The developers of 1900 Fourth St., a site also known by many as the West Berkeley Shellmound, intend to sue the city of Berkeley if expedited development of their project is not approved.
The city of Berkeley issued a letter June 5 claiming that the proposal could not be approved because of the site’s pending status as a city landmark and that the proposal does not meet the requirements outlined in the Affordable Housing Mitigation Fee Ordinance.
West Berkeley Investors, the company proposing the development project, rebutted the city’s letter, stating that it will press charges against the city if the proposal is not approved by Sept. 4, which is 180 days after the proposal was first filed — the maximum amount of time permitted legally for the proposal to be pondered.
“The city has no ground on which it could legally refuse to meet its obligations under State law to do its part to help address California’s affordable housing crisis,” said Lauren Seaver, vice president of development for Blake Griggs Properties, a company partnered with West Berkeley Investors, in a press release.
West Berkeley Investors has cited SB 35 — a law that expedites the approval of development projects that guarantee 50 percent affordable housing — as evidence that the company is guaranteed approval.
1900 Fourth St. has been claimed as a sacred site by the Ohlone tribe for years. The United States federal government, however, does not formally recognize the tribe, which has led to complications with the Ohlone’s claim to the land.
Corrina Gould, an Ohlone activist and a co-creator of Indian People Organizing for Change, disputed the legitimacy of West Berkeley Investors’ claim that the land is not tribal property. She said it is “unfortunate” that the developers are still vying for approval to build on a “historic site.”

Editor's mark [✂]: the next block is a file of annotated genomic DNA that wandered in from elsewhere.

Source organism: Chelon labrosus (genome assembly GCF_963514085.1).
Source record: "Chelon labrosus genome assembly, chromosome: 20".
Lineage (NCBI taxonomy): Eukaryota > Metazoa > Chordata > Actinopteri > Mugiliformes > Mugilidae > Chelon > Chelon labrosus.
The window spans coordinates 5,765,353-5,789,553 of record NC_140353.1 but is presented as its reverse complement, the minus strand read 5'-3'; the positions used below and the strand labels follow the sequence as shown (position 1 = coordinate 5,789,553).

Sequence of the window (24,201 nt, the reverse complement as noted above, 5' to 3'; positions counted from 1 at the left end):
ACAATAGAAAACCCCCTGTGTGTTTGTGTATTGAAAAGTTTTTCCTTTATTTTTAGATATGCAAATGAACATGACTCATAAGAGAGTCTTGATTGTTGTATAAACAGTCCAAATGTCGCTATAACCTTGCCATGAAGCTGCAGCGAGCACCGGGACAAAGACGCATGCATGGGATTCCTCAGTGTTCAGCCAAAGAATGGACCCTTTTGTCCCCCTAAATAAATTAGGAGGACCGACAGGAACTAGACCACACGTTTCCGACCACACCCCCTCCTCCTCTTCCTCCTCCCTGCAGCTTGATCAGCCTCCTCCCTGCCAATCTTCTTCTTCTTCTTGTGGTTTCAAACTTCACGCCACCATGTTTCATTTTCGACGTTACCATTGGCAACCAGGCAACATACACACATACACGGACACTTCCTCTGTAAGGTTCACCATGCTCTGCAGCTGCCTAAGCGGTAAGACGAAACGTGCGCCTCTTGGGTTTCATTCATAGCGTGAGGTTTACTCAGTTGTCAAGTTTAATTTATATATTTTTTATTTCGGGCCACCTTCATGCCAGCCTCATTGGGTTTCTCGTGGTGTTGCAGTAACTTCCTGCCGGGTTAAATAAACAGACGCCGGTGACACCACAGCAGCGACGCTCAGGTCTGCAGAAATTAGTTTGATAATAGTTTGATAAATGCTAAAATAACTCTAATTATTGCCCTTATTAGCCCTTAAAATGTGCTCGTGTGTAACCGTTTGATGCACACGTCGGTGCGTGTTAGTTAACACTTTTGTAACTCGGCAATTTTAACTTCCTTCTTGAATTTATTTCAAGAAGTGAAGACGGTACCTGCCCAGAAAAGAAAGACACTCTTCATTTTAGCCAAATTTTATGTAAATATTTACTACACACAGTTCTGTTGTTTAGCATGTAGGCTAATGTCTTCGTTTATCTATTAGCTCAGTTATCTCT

“The developer does not own the land. … (They) did an illegal dig without the permission of the Landmarks (Preservation) Commission and did not inform the city of Berkeley they were going go do that dig,” Gould said.
Seaver said that through extensive excavation, Blake Griggs Investments has proved the land is not a sacred site.
According to the city website on the Affordable Housing Mitigation Fee Ordinance, a construction proposal must have at least 20 percent of its units meeting the requirements to be considered affordable for the public, or else the developer must pay up to $37,000 per unit to bolster the affordable housing fund. The developers, however, claim 50 percent of their proposed units would be affordable.
“The project is not exempt from the Affordable Housing Mitigation Fee requirement because it does not provide 10% of the total units in the project at rental rates affordable to Very Low-Income Households,” said the city’s letter to West Berkeley Investors.
The city has nothing further to comment, according to city Planning Manager Steven Buckley.
“The City previously sent a letter to the developer with analysis of compliance with SB-35,” Buckley said in an email. “The applicant has now resubmitted more information, so we will be evaluating that in the coming weeks.”